I've said before that I don't discriminate against food, but unfortunately the rest of my family kind of does. My husband will try new foods, but there are a few things that he absolutely does not like (even though I've never seen him try them). One of those things is sushi. So, when we started expanding our family one of my goals was to introduce my kids to new foods - and to create a little sushi connoisseur, like me! It started out great. When my oldest daughter (now 5) was a toddler, I gave her rice, seaweed, eggplant, ginger, soy sauce, soy beans, and fish. She loved it all.Then something terrible happened. I don't know when it happened, or why, but one day it just stopped. No more unique and exciting foods. She started eating only macaroni and cheese, pizza, chicken nuggets, pasta with alfredo, and surprisingly, tri-tip. She would rather go to bed hungry than try something new. I had to start hiding veggies in her food. Her pickiness got to the point that we started lying to her! I got really good at hiding foods under sauce. Chicken? "It's tri-tip!" Shrimp? "It's tri-tip!" Broccoli? "Ummm...tri-tip???"
"Enough!", I said. I decided that she and I were going to have special storytime. One all about trying new foods. It started promisingly with Green Eggs and Ham (which I am proud to say she read to me!). We talked about how important it is not to knock something before you've tried it.
We followed this with The Sandwich Swap, about two little girls disgusted by each other's food at lunch time. Everyday, one watches the other eat a hummus sandwich and the other eats a PBJ sandwich until they finally break down and admit they think each other's lunch looks disgusting. Chaos ensues, but all is resolved in the end. So, my daughter started talking about different foods and how she would like to see what they taste like. This storytime idea was totally going to work!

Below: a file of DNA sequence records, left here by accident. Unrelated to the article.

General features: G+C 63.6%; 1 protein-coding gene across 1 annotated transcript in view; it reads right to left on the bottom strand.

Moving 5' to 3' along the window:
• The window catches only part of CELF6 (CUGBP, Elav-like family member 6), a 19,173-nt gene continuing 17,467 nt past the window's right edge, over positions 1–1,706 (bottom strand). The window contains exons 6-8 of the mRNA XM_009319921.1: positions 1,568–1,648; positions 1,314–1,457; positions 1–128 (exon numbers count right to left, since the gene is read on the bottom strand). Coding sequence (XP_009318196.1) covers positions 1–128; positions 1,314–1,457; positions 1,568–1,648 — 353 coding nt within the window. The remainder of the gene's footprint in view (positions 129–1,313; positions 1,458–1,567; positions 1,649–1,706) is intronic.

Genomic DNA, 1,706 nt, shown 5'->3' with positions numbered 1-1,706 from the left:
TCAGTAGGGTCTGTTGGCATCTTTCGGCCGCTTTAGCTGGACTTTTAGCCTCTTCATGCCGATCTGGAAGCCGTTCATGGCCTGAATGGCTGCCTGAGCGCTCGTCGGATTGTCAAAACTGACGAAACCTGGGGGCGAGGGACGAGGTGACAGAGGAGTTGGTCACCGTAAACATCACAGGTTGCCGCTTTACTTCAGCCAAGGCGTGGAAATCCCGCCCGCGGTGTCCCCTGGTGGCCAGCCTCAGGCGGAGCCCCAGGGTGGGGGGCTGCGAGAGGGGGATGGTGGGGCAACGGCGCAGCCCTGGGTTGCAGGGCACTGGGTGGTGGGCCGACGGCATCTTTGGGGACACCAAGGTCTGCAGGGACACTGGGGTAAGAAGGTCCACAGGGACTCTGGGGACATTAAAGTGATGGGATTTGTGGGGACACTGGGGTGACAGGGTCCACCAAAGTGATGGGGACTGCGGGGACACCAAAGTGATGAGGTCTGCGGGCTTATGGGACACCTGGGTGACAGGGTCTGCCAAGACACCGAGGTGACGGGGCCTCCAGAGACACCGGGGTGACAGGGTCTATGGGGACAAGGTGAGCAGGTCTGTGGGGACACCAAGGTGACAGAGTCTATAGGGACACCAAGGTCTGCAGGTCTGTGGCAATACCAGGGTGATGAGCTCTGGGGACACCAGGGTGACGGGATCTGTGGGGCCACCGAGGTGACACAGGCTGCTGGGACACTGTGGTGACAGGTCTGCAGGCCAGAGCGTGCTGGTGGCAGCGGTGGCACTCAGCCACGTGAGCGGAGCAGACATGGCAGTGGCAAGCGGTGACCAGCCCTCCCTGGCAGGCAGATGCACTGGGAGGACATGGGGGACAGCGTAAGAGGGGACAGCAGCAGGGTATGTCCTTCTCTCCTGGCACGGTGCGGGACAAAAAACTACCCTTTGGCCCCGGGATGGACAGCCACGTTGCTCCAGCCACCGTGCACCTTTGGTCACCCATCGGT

I ended with a special humdinger of a book that would surely convince her that she just had to eat sushi with me! Yoko, by Rosemary Wells, about an adorable little kitten who brings sushi for school lunchtime and is teased by the other kids at school. That is until the teacher assigns everyone to bring an international food so they can all try something new. And of course, little Yoko shares her sushi and makes a new lunch buddy. It's great book about acceptance, tolerance, sensitivity, and giving everything (and everyone) a chance. It also makes me VERY hungry for sushi. We finished the book and discussed how important it is to try new things and experience all types of food. This was my moment, I asked her if she wanted to go to sushi with me.
"No," she said.
"Why not? We just talked about trying all these new types of foods!"
"Because we read Yoko at school and I tried it at international food day and I just don't like it."
Okay, it's genetic, but I still have my youngest!